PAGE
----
Gary Caulfield, the new Managing Director of XLam, sees great advantages in the use of CLT elements on the construction site when compared with traditional construction methods: "This enables construction sites to be very clean and tidy places, because the main part of the work is carried out with the machine in the production hall. This also means: Safer construction sites for the workers. And special focus is placed on safety in Australasia."
However, in New Zealand, it is not just a matter of safety. The biggest strength of the new construction method lies in the short assembly times: Because the elements are very lightweight in comparison with other solid construction materials, it is currently no problem for XLAM to mount fit 100 m²/h on a construction site — as long as the elements have been produced to the required level of precision. This is so high, that in Nelson they are already dreaming of a construction site without a meter rule.

Greater capacity & new work opportunities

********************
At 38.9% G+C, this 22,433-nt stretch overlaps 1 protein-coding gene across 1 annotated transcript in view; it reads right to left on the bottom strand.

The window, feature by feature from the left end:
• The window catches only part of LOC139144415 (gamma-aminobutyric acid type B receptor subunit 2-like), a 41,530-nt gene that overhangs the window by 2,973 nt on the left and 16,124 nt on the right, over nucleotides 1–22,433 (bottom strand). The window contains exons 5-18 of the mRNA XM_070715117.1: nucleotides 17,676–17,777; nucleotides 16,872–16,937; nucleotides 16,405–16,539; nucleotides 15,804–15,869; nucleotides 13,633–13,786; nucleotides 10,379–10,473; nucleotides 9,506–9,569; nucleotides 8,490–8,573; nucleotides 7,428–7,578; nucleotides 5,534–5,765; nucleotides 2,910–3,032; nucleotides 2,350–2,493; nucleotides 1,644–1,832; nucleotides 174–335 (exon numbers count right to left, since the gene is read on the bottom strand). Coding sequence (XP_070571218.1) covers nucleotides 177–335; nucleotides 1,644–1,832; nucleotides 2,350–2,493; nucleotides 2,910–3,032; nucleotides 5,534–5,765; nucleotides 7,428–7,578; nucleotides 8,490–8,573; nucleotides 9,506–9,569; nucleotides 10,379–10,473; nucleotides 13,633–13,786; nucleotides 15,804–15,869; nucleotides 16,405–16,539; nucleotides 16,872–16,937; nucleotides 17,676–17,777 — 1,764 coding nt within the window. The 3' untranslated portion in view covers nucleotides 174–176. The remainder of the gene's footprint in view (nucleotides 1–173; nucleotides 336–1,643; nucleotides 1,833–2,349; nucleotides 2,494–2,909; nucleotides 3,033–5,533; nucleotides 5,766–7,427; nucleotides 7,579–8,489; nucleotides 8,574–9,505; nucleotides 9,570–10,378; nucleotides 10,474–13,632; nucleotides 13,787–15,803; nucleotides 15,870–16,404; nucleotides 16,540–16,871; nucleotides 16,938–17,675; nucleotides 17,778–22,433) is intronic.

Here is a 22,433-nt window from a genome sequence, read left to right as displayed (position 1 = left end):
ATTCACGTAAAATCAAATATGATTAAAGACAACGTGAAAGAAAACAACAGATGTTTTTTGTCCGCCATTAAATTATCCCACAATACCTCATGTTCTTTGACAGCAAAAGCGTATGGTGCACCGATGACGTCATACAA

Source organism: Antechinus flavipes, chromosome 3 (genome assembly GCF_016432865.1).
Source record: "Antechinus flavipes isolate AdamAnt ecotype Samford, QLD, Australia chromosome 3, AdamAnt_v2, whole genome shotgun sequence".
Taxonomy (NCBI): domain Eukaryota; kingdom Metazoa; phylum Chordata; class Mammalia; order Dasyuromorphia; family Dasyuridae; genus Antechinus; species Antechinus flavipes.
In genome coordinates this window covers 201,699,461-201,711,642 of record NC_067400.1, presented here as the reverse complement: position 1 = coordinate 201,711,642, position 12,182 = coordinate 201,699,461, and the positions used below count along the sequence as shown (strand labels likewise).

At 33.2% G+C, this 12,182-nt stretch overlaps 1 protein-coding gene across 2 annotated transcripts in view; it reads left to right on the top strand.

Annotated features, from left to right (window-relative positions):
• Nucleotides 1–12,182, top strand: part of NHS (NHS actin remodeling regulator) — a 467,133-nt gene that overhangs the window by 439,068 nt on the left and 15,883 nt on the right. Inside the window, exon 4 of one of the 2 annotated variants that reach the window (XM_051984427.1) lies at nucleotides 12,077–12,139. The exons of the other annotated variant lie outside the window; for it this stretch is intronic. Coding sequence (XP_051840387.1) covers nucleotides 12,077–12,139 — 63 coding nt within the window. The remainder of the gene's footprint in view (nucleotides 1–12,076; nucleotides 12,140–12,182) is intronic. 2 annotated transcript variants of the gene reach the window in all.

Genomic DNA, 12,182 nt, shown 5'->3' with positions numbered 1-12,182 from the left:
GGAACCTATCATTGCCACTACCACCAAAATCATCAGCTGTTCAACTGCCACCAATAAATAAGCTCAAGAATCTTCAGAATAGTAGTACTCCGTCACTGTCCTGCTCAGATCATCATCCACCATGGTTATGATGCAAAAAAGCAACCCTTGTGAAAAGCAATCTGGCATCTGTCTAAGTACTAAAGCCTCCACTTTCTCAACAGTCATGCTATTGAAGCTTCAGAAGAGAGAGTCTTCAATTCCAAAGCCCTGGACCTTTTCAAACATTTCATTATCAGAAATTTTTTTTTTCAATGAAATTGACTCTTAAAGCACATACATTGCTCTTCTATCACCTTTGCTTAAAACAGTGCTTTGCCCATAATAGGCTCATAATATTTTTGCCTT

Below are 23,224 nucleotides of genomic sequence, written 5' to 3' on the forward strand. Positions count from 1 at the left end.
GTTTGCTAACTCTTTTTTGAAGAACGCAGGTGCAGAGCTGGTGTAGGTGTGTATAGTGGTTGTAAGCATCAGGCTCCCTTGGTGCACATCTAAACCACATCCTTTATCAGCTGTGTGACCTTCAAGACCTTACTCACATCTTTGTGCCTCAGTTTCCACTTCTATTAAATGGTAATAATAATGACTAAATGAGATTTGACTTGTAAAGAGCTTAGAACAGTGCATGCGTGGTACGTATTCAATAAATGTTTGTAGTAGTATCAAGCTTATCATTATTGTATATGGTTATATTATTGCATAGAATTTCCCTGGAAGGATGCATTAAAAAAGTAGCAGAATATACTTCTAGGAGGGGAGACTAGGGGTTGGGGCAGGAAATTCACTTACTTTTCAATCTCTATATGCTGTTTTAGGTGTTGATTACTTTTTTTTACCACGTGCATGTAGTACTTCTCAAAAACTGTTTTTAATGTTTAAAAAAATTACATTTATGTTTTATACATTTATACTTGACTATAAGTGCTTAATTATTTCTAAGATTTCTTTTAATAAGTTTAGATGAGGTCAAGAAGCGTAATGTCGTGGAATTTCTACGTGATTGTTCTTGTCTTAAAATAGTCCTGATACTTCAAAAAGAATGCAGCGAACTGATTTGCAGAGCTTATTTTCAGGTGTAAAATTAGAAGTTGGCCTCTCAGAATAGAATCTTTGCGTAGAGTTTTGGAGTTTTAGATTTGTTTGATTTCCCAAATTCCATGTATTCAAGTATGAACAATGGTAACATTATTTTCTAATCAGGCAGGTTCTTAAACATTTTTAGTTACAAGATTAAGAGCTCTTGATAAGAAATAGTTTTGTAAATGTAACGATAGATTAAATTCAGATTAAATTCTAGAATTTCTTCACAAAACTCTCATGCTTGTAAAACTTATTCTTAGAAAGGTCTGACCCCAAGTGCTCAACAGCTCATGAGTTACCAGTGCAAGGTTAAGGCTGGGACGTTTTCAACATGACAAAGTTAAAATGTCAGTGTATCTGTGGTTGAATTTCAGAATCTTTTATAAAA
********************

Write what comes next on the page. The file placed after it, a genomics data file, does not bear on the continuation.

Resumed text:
To get to this point, the company had to come a long way. Amongst other things, it needed to produce the appropriate evidence for the building inspection authorities for the product — substantially knotfree crosslaminated timber from the fastgrowing, native Radiata Pine. There was also a lot of convincing to be done in architectural practices and at universities to open up the doors for the new building material.
The reward for all of the hard work is an excellent position in the market. Since the product was introduced, demand has increased steadily; currently, larger properties such as schools, kindergartens, halls of residence, department stores and even hotels are increasingly built from CLT. This is only in part due to the fast construction method and the high loadbearing capacity: This sustainable and emissionsfree construction method is a fitting match for the strong ecological awareness in Australasia.